Godzilla Unearthed

Taking it back to my initial reaction to Godzilla; I’ve now done the research, compared my reactions to what was actually happening in the movie and have accepted that some things will remain a mystery to me while some scenes which I took at face value have a lot more meaning than I first realized. However, I feel like this is quite common even with Hollywood films since it is impossible to keep track of every detail of the movie on first watch and even just reading over the story line on Wikipedia can help reveal some answers. I’m sure I’m not the only one who went on a crazed Google expedition to find out all I could about a mind-fuck movie I just watched (Inception, Fight Club, and Eternal Sundhine of the Spotless Mind, I’m looking at you) and find out if I was even close to understanding the plot.


But, back to Godzilla. In true autoethnographic style, it’s now time to analyze my experience with a little bit of background research to help understand my initial reactions. One of the first things I noticed during my viewing was a map of Japan that appeared sideways compared to modern maps, but unfortunately I wasn’t able to find out exactly why this is so that will have to remain a mystery to me. It struck me that even though I viewed American and Japanese film as quite different from each other, there were a lot of tropes and themes that appeared in Godzilla which are common in Hollywood cinema as well; most noticeable was the love triangle plot line between Ogata, Serizawa, and Emiko. In America’s love triangle repertoire, there’s Sweet Home AlabamaTwilightMoulin Rouge, and Bridget Jones’s Diary just to name a few. Japan on the other hand has an almost infinite list of anime featuring love triangles; think Skip Beat!NanaHoney and Clover and School Rumble. Maybe we’re not so different after all.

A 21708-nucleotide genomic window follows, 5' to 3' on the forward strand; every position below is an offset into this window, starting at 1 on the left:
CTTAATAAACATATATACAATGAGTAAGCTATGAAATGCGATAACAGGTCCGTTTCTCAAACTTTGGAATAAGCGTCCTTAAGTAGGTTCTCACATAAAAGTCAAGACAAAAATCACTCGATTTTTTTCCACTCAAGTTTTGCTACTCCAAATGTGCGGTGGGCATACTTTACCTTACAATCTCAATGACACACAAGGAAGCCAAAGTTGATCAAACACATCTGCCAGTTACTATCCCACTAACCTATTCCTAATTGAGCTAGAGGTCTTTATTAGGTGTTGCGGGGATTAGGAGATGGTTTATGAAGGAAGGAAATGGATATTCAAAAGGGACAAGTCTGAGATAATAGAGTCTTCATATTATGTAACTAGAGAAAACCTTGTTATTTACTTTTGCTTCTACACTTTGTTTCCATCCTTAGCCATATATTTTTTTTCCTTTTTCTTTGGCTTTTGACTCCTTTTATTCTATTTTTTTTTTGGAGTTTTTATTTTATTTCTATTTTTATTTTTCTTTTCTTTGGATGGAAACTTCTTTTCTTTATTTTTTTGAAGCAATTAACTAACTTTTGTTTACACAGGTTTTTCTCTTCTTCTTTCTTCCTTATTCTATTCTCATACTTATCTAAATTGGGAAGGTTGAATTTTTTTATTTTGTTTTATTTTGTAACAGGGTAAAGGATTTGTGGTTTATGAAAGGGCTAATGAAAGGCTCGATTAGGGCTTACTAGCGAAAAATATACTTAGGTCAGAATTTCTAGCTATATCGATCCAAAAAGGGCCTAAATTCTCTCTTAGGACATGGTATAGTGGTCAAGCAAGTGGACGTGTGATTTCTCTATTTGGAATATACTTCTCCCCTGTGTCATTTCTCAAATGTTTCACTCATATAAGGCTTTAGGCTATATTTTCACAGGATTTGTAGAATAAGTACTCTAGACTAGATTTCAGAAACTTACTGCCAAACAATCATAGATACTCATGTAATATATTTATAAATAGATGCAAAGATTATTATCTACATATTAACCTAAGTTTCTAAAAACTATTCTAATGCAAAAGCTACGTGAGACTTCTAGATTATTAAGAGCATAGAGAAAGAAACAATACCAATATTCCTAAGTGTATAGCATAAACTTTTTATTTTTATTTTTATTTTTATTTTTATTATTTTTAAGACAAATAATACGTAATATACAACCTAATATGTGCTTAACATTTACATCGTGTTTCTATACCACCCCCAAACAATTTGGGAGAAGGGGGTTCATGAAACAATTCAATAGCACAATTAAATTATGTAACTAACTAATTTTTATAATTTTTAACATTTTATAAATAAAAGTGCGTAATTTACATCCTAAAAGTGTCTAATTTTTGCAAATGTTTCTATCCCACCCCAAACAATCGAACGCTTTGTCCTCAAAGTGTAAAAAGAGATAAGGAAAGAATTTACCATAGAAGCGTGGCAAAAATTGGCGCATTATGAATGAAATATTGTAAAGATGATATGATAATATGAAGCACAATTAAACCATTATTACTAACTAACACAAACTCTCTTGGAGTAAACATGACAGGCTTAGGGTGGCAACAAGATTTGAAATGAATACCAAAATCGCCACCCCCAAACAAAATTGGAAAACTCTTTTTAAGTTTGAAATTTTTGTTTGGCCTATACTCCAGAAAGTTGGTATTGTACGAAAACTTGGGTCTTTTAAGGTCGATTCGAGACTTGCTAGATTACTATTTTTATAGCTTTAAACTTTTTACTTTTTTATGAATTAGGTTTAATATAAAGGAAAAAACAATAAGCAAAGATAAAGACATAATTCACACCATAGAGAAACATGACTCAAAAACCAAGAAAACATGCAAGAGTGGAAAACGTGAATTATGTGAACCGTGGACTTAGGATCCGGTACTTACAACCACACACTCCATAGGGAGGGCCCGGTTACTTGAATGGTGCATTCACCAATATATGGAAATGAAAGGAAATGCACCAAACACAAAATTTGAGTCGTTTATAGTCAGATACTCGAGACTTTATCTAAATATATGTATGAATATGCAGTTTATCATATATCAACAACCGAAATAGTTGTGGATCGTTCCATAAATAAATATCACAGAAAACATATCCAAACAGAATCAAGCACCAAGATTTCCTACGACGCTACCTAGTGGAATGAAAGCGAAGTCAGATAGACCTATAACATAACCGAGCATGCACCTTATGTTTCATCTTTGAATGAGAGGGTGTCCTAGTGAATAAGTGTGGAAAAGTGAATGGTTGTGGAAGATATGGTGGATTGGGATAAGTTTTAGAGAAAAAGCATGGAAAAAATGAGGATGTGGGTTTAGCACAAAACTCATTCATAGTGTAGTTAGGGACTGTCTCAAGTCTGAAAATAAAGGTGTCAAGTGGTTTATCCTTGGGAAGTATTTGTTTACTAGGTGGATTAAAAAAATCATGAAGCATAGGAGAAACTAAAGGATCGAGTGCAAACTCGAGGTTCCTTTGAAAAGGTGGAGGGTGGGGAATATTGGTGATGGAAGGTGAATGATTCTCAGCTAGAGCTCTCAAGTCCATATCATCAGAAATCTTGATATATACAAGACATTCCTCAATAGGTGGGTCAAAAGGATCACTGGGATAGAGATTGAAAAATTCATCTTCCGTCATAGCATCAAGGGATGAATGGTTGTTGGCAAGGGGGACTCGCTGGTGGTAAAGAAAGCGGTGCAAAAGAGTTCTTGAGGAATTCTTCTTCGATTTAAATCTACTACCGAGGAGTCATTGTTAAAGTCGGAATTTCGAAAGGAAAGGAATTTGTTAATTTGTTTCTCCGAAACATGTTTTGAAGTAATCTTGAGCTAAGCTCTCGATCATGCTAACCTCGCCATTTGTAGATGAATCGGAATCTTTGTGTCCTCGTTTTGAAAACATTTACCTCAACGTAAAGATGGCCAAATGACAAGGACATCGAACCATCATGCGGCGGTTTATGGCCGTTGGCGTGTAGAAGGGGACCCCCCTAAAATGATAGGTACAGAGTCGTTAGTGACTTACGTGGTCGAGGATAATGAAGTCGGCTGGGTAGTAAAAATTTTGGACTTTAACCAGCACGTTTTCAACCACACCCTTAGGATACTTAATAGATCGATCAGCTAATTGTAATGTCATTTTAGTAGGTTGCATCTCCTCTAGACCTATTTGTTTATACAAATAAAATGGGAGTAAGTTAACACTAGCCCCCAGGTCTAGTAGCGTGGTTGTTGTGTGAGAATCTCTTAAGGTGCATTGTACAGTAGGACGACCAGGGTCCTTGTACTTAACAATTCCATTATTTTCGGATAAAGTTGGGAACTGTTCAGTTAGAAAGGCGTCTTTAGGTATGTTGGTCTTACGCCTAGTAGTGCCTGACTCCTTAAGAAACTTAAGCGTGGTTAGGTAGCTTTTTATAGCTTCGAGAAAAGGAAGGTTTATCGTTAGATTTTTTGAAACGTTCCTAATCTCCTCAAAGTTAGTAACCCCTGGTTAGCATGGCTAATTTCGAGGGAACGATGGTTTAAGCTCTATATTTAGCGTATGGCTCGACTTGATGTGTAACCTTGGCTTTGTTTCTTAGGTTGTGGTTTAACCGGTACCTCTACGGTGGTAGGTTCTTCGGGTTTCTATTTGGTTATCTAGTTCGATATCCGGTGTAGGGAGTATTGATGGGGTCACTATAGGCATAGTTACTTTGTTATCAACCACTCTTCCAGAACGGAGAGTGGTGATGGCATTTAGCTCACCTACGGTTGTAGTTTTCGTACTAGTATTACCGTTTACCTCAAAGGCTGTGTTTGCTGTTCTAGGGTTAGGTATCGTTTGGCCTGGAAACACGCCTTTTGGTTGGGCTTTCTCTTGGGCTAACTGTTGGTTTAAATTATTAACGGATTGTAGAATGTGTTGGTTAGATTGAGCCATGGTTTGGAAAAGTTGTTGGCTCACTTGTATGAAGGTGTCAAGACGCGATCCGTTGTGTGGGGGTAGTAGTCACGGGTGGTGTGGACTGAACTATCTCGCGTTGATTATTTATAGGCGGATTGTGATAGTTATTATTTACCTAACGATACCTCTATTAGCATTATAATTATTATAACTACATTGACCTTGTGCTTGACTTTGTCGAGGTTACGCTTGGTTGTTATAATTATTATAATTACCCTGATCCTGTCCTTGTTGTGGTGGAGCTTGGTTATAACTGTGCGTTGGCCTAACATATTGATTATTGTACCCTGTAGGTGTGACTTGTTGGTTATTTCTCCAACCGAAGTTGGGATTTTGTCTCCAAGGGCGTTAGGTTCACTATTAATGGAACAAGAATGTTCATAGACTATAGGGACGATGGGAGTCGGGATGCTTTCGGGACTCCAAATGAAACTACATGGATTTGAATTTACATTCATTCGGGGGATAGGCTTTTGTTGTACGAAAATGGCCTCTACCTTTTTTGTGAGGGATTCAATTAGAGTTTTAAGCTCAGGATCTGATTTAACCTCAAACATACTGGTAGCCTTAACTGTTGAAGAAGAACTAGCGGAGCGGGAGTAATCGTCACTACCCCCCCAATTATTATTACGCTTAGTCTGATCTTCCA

Before watching Godzilla, I never knew of its intense focus on the dangers of nuclear weapons, but this metaphor made sense to me since the film was released in 1954, barely a decade after the horrible events of World War II. Even the last line of the entire film drove in a final reminder to learn from the horrors of the past when Yamane says, “but if we continue conducting nuclear tests, it’s possible that another Godzilla might appear somewhere in the world again“. Until researching the text however, I was unaware of the parallels Godzilla had to the events of the second world war. An article by Peter H. Brothers explains the extent at which the director of Godzilla, Ishiro Honda, went to re-create some of the brutal experiences from the war. As WWII was drawing to a close, Japan was forced to fight America alone as both Germany and Italy had surrendered and this can be seen through Godzilla when Japan once again must face the threat alone. Also, in the film Tokyo is reduced to a ‘sea of fire’ during the monsters rampage which can be likened to the real-life bombing of the capital on March 9, 1945, where over a million people lost their homes while 100 000 others lost their lives.

After delving deeper into the context of the film, it is clear to me that Godzilla is supposed to be a remorseful look at the past with an emphasis on the evil that should never have been used – the atomic bomb. Although I haven’t seen the US version of Godzilla, there are many articles stating the obliteration of the originals political message and this is understandable due to the tension between America and Japan; especially after the bombing of Hiroshima and Nagasaki. It was only in 2004 when the original Godzilla  was released unedited without any American protagonists in sight. Comparing the two different versions would be an interesting study to take up especially since each country were on opposite sides of nuclear war, however, this has been enough Godzilla for one day.

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